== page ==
Article by Brian Hannon. Photography by Corey Davis and Ryan Randels.
As you recently read, we’ve completed modifying the cylinder heads and valve train to make sure the FA20 has sufficient and efficient breathing ability. In this installment, we’re going to pull back the curtain on what was done to modify the cooling, lubrication and fuel/spark systems to withstand the power and reliability we expect to achieve with this build.
We’ve already assessed the capabilities and limitations of this week’s systems so we had a good idea of where we’d need to make improvements. Cooling capacity will be of utmost importance, as the increases in power we’re expecting will certainly result in increased engine heat. The oil and lubrication system also had a few deficiencies, specifically in the oil pan, as we knew we’d need more capacity along with tapping the pan for the turbocharger oil return line. The last item on the list is fuel delivery as our FA20 will be a thirsty beast in addition to keeping up with the new breathing capability of the cylinder heads for our last post.
Now that we’ve reviewed where we could run into issues, lets see what we did to remedy each one.
Upgrading the FA20 / 4U-GSE Cooling System
In order to address the expected cooling issues with the stock radiator, we swapped out the stock unit for a Mishimoto radiator. The new radiator provides increased capacity, improved heat dissipation characteristics, and a more robust design to meet the high heat demands we’ll place on it.
While we’re sticking with the OEM water pump, we upgraded the stock radiator hoses to silicone components to avoid swelling and which can stand up to the heat produced by the turbo that is mounted right near the cooling system.
Upgrading the FA20 / 4U-GSE Oil System
Turning our attention to the lubrication system, we had a mixed bag of areas to address. Thankfully the FA20 already has a very robust oil pump thanks to the needs of the oil-pressure-actuated variable valve timing system. The big issue with the stock system is the complete lack of an oil cooler, a must-have when we get the 500+ horsepower we are looking for. The turbocharged FA20 found in the Subaru Forrester XT now comes with a stock oil cooler, but our normally aspirated version is devoid of one.
The liquid-to-liquid oil cooler we decided to use is from Cusco. It’s hooked into the factory cooling system and allows the factory water-cooling system to do its thing and help keep the water cool. The typical aftermarket choice is an air-to-liquid oil cooler that limits the cooling ability to the temperature of the water-cooling system. With lubrication so important to our high-power engine, we don’t want to present any limitations to its abilities.
In line with keeping the oil cool, we also wanted to increase the systems capacity with a larger oil pan. We’re operating under the assumption that the more oil you have the longer it takes to heat soak. Also, the more oil you have in your pan, the less likely you are to starve the engine. To accomplish this we’re now using a trick Modern Automotive Performance aluminum oil pan that increases oil capacity by a whopping 1.5 quarts!
The MAP pan also has two key features built in: bungs for the turbocharger oil return line and an oil temperature sensor. This means we don’t have to run the risk of modifying the stock pan and it also gives us the opportunity to keep an eye on the oil temperature; very important for our build.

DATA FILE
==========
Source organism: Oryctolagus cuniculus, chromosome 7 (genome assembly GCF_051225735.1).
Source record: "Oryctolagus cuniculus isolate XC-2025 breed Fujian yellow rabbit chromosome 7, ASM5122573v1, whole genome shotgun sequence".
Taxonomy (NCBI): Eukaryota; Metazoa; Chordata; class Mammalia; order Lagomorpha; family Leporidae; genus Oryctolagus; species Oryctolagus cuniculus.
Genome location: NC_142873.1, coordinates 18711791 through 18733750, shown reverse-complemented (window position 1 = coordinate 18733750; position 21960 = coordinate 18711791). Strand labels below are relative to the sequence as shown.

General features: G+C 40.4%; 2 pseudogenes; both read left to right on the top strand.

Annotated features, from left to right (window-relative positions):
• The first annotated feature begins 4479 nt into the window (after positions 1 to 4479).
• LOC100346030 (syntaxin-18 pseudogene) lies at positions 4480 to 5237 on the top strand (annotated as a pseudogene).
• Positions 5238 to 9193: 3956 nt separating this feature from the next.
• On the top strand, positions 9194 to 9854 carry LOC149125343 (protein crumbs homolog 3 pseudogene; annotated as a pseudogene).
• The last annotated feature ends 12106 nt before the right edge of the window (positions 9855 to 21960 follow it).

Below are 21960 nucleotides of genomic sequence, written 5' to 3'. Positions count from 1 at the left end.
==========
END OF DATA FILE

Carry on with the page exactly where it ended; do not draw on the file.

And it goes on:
An important note about the pan though is it will not work with the OEM header, and you should confirm with MAP about specific bolt-on turbocharger applications.
Oh, we’re also going to use high-phosphorous, high-zinc motor oil because it helps keep bearings in shape, especially in all the turbo cars. There is also the added benefit of increasing the lubrication properties of the oil itself. Benefits all around!
Upgrading the Fuel and Spark Systems of the FA20 / 4U-GSE
The last topics we’re covering this time are the all important changes to fuel and spark. With our power goal of 500+ horsepower in mind, we designed the system to use E85/E98. That decision was based on the lower propensity for knock, higher effective octane, nice cheap price and availability of the ethanol based blends.
We were faced with some options on the FA20 with regard to how we approached the fuel system since it has a high-pressure fuel system direct injection and a lower-pressure port injection system. The decision was made to keep the direct injection completely stock as there is nothing on the market yet, nor a current need for upgrades.
Instead, we focused our attention on the port-injection since it provides a multitude of tuning options, and a solid base of aftermarket support already exists. Because we want to use E85/E98, we must compensate with more fuel because the stoichiometric ratio is different; it takes more fuel to reach the 14.7 air-fuel ratio. To make sure the engine is provided with enough fuel, we’re upgrading to Injector Dynamics 1000cc injectors and a higher-capacity, low-pressure fuel pump, the 265 lph DeatschWerks DW65C series pump, to meet the demands.
To ensure we have consistent combustion on every stroke, we’re also upgrading the spark plugs to a set from HKS racing. The plugs are one step colder than factory so we have an added level of protection against knock.
That puts a wrap on fuel, lubrication and cooling. Some of the improvements we made may be a bit overkill, but we wanted to leave ourselves a wide margin of safety with tuning potential and every day driving. Next up should be one of our most anticipated posts as we detail the turbo kit produced by AR Design. Absolutely amazing is an understatement! Stay tuned!
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